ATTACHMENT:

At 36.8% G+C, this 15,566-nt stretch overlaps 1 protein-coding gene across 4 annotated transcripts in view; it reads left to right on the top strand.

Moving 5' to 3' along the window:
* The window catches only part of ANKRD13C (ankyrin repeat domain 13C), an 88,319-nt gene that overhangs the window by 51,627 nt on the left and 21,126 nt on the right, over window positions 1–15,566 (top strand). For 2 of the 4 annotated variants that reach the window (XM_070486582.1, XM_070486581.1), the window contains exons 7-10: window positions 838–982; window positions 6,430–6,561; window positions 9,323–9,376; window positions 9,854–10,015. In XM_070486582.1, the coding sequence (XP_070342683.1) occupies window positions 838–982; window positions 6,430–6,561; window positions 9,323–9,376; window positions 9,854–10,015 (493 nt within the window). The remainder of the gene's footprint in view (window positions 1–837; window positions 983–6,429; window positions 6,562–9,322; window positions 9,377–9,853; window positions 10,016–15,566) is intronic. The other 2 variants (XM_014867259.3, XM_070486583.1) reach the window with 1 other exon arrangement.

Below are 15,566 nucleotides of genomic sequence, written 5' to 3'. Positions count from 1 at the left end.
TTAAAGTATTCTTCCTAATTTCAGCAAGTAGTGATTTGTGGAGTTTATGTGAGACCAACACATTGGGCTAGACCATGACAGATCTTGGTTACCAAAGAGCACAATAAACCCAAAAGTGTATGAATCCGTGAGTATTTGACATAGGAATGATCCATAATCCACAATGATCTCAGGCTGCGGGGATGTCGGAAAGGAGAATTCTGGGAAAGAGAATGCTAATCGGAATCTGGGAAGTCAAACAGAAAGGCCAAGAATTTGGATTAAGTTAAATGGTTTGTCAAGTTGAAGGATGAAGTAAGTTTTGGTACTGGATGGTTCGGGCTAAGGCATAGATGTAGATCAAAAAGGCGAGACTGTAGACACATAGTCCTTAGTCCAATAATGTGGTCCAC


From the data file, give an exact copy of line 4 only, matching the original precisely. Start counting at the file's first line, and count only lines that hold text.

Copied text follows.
Below are 15,566 nucleotides of genomic sequence, written 5' to 3'. Positions count from 1 at the left end.